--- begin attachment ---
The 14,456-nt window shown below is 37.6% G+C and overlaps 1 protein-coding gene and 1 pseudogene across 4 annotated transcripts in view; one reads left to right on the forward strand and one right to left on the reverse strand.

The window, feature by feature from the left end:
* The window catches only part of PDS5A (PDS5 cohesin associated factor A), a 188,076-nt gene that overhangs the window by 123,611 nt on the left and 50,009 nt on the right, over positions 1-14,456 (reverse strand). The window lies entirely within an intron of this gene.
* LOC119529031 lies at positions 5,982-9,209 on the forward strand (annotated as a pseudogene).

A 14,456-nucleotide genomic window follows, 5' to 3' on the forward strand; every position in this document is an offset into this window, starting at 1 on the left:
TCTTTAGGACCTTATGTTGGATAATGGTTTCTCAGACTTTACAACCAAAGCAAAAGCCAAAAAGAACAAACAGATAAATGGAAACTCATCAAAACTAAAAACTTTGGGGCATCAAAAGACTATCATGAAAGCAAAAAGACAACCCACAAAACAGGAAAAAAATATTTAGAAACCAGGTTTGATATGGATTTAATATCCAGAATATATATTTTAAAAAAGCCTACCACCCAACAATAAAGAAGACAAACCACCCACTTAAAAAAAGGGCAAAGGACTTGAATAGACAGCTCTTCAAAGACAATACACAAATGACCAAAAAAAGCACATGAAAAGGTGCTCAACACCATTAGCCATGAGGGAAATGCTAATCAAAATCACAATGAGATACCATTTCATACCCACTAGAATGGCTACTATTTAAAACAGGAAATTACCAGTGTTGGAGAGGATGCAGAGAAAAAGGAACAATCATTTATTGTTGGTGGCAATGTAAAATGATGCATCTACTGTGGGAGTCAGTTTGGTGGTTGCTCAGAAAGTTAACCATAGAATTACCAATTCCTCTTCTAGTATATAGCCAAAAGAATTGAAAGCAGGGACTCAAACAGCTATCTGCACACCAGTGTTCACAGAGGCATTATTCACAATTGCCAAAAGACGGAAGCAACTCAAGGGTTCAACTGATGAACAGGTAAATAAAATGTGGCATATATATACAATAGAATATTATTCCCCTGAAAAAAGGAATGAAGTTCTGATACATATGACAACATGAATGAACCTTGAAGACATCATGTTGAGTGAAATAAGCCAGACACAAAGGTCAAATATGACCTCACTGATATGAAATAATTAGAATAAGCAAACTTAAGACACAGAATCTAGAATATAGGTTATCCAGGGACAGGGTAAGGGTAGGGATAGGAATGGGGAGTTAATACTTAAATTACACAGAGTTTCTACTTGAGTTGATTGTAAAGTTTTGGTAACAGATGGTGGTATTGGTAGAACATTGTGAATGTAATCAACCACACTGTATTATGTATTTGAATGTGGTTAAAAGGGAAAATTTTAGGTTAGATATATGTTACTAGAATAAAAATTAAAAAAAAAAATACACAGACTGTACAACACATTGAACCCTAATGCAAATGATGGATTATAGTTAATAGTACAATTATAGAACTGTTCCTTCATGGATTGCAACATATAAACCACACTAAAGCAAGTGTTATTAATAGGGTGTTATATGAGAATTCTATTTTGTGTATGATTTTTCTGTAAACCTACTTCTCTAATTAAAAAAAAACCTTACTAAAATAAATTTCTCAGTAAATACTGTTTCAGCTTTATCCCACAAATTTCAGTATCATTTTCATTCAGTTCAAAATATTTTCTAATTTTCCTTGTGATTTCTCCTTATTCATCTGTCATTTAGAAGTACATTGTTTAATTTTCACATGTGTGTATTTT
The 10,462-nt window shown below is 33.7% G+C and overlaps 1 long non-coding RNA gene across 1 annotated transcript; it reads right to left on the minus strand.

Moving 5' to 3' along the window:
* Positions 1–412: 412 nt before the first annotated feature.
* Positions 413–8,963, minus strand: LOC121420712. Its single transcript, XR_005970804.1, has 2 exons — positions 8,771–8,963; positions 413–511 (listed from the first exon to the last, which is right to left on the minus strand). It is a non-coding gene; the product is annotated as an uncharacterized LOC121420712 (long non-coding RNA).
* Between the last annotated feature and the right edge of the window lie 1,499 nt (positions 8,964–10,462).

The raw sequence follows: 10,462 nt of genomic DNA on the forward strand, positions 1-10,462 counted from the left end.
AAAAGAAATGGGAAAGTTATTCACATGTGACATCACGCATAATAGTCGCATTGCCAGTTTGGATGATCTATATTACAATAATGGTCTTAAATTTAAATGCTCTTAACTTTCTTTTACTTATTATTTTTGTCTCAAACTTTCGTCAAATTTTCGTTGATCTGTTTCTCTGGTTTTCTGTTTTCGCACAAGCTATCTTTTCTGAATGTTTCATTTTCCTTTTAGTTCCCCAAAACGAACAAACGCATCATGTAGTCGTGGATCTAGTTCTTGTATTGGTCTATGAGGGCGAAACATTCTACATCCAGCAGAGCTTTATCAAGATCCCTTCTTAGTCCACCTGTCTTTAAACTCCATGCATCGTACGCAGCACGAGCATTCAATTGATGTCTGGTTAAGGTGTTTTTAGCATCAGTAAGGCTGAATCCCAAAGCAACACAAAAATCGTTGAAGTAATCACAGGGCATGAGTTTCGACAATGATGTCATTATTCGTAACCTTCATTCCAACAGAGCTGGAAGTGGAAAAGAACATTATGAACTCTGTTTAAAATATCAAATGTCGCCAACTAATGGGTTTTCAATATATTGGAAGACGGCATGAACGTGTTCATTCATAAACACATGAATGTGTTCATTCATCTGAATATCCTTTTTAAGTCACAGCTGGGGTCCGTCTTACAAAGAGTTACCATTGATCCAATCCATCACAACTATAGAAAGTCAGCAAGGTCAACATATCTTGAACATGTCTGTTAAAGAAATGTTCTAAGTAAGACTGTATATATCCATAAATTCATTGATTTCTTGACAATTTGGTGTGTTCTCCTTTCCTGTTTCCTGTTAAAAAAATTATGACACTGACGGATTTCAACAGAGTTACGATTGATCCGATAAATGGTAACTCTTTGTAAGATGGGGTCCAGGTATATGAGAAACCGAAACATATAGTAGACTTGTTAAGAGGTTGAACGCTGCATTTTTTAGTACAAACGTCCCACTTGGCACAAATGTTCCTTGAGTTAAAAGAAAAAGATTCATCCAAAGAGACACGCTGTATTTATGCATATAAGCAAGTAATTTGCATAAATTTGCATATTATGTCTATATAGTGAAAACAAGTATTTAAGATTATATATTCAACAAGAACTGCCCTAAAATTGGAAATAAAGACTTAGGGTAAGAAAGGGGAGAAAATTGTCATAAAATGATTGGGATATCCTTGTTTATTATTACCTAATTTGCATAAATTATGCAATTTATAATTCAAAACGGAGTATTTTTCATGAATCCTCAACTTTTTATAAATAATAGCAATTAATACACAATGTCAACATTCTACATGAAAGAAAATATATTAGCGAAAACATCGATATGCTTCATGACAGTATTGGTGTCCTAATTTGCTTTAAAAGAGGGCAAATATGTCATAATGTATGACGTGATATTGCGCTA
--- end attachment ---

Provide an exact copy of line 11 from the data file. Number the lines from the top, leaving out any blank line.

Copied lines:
* Between the last annotated feature and the right edge of the window lie 1,499 nt (positions 8,964–10,462).